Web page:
The Hollywood writer's and the bargaining unit for the studios will be meeting today and tomorrow to discuss a tentative agreement reached that the writer's feel sufficient to begin discussions to end the Writer's Strike that has dragged on since November 5.
WGA West president Patric Verrone and WGA East president Michael Winship said in a memo e-mailed to the 10, 500 members of the Writer's Guild of America that "the agreement is neither perfect nor perhaps all that we deserve for the countless hours of hard work and sacrifice, our strike has been a success." Specifics of the deal which will be discussed this weekend establish new revenue models for new media, specifically internet distribution of content, which will aim to see writer's paid when the studios are paid. Obviously the writer's will not receive the residuals they had hoped for, but must deem the amount agreed to reasonable enough to consider ending the strike.
There is definite progress happening in the Hollywood Writer's Strike and we could see a deal between the Writer's Guild and the AMPTP very soon. We hope a deal doesn't distract some of the great Hollywood writer's from focusing on their various web video ventures that have sprung up as a result of the shortcomings of the big movie studios.
Last week, I had the opportunity to talk to writer Peter Rader.
Internet TV startup Veoh has continued to built on its diverse content offerings, this time via a distribution deal with FearNet, a horror-themed web venture by Comcast. FearNet has launched their own channel on the Veoh platform and will feature full-length movies, footage from horror conventions, celebrity interviews and eventually FearNet features that will be exclusively aired on Veoh. The deal will allow FearNet to reach a much larger audience than it currently has access to, although they'll take a monetary hit by splitting ad revenues with Veoh.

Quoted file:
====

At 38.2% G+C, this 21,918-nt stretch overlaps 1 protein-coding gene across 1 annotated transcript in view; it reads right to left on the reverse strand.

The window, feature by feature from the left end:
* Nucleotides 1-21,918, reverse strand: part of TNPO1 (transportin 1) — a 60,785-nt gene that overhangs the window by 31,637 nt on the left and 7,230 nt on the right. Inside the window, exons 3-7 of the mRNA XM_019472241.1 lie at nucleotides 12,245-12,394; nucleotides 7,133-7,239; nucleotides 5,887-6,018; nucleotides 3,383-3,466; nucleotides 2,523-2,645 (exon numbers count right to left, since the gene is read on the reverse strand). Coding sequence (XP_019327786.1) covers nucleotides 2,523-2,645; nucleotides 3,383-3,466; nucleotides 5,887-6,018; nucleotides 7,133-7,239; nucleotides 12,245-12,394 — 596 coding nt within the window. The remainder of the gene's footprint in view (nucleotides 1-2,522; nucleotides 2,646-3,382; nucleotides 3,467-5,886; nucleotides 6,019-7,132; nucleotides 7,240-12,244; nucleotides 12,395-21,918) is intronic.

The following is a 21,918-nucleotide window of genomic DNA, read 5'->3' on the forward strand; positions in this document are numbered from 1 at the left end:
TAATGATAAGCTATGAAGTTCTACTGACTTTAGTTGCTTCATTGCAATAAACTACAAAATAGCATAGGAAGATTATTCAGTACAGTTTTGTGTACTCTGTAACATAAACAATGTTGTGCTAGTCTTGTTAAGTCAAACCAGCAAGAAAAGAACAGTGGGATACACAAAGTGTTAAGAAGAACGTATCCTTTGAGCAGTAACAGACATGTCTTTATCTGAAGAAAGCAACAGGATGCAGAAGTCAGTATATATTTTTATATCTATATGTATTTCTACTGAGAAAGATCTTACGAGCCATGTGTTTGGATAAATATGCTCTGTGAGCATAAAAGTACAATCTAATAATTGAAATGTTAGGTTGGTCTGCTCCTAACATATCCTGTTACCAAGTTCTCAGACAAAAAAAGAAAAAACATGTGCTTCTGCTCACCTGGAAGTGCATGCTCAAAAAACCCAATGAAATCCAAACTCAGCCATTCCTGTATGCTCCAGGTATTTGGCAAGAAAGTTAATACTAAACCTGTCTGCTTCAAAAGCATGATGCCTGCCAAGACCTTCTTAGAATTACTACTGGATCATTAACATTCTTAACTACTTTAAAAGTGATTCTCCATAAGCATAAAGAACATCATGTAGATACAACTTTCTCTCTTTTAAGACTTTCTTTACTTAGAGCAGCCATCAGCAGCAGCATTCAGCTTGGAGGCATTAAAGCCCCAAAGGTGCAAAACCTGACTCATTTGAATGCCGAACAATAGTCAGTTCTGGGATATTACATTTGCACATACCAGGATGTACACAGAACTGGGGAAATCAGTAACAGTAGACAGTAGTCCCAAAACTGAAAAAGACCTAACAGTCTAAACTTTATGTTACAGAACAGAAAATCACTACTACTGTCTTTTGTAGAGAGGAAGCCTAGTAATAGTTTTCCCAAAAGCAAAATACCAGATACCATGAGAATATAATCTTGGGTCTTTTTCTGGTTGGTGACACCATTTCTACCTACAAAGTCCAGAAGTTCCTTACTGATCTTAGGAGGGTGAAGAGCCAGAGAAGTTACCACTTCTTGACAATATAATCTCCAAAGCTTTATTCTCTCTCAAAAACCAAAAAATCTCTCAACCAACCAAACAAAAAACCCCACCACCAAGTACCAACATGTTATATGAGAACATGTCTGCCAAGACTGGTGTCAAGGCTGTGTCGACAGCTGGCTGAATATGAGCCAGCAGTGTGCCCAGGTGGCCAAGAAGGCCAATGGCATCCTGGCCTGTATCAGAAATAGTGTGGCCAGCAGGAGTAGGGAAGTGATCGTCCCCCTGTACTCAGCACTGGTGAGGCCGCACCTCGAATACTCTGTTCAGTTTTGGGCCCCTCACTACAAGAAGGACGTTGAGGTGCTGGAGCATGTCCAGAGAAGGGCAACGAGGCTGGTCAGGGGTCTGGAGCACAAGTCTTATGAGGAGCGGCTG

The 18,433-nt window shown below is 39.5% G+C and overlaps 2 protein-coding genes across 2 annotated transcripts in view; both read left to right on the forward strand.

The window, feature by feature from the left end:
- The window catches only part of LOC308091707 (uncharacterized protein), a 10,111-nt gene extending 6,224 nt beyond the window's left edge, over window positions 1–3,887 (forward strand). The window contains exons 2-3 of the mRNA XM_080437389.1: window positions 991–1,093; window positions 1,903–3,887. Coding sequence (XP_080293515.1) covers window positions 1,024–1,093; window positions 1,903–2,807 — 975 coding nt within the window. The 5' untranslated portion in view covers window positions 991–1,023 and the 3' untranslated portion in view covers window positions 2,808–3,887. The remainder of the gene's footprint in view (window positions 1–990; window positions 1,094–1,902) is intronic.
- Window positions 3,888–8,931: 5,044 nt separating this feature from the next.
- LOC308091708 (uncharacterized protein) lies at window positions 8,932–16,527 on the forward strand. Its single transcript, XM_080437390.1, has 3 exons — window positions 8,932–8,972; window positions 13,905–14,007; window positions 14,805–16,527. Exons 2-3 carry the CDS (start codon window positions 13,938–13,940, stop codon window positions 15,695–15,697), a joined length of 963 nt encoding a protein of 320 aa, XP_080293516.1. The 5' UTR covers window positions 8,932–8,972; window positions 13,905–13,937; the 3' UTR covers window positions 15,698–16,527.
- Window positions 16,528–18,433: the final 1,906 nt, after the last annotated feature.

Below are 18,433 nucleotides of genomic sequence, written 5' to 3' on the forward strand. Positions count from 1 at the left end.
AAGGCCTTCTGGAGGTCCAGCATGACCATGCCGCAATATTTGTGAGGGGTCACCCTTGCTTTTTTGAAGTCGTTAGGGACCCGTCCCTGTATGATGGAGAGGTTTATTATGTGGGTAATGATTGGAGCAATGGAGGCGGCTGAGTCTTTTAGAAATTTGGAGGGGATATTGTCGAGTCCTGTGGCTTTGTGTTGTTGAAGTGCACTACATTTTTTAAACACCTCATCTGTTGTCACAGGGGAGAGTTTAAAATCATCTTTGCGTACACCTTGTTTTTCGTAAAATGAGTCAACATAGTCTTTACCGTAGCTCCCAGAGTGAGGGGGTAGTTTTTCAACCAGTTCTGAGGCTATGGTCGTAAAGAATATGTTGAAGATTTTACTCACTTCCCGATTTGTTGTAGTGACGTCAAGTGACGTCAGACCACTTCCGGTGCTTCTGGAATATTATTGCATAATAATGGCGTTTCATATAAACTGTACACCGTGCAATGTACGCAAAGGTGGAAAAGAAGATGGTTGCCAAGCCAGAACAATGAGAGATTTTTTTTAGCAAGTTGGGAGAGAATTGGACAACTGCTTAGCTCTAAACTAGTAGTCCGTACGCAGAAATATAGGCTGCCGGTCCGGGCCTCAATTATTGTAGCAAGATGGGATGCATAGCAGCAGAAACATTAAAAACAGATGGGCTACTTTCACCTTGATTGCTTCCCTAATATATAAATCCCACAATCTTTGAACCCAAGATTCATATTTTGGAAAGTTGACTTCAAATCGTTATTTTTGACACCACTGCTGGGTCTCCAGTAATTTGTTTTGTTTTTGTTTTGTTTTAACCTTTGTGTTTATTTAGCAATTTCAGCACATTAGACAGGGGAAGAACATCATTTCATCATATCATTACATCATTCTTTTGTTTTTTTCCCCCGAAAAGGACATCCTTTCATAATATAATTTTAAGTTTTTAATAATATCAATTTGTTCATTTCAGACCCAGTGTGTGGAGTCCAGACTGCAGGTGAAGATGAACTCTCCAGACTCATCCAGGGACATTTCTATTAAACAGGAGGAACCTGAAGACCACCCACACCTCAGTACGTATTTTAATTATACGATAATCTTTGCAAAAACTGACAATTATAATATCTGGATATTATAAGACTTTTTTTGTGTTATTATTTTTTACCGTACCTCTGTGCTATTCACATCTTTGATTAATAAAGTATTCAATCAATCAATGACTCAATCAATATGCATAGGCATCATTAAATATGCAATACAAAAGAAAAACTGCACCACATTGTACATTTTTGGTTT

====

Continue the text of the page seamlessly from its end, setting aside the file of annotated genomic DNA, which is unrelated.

While the Hollywood Writer's Strike definitely has a negative points, we love the fact that all of these "without the oppressing studios" film startups popping up seemingly every other day. Yet another project has been launched, the Film 7 fund, composed of five Hollywood producers and two Silicon Valley execs that plan to bring in financing from outside investors in order to fund films without the help of the major studios. The long-term plan is to produce 25 studio-quality films with moderate budgets over the next 5 years.
Liz Gannes over at NewTeeVee first caught wind of this, and while no names of involved parties have been released, she plans on attending a meet-and-greet for Film 7 this weekend with the likes of Jim Carrey and Jenny McCarthy so hopefully we'll get some more info then. One detail we're curious about is whether there are currently any projects in the works and how the films will be eventually distributed. Will we see them playing in theaters or will they be released solely on the web? We'd imagine that outside investors would demand a return on their investment and it seems doubtful that there would be to many willing to part with their money for a multi-million dollar film project to be released solely on the web. While video advertising is definitely evolving, it just wouldn't be a safe bet right now. I guess we'll just have to wait and see.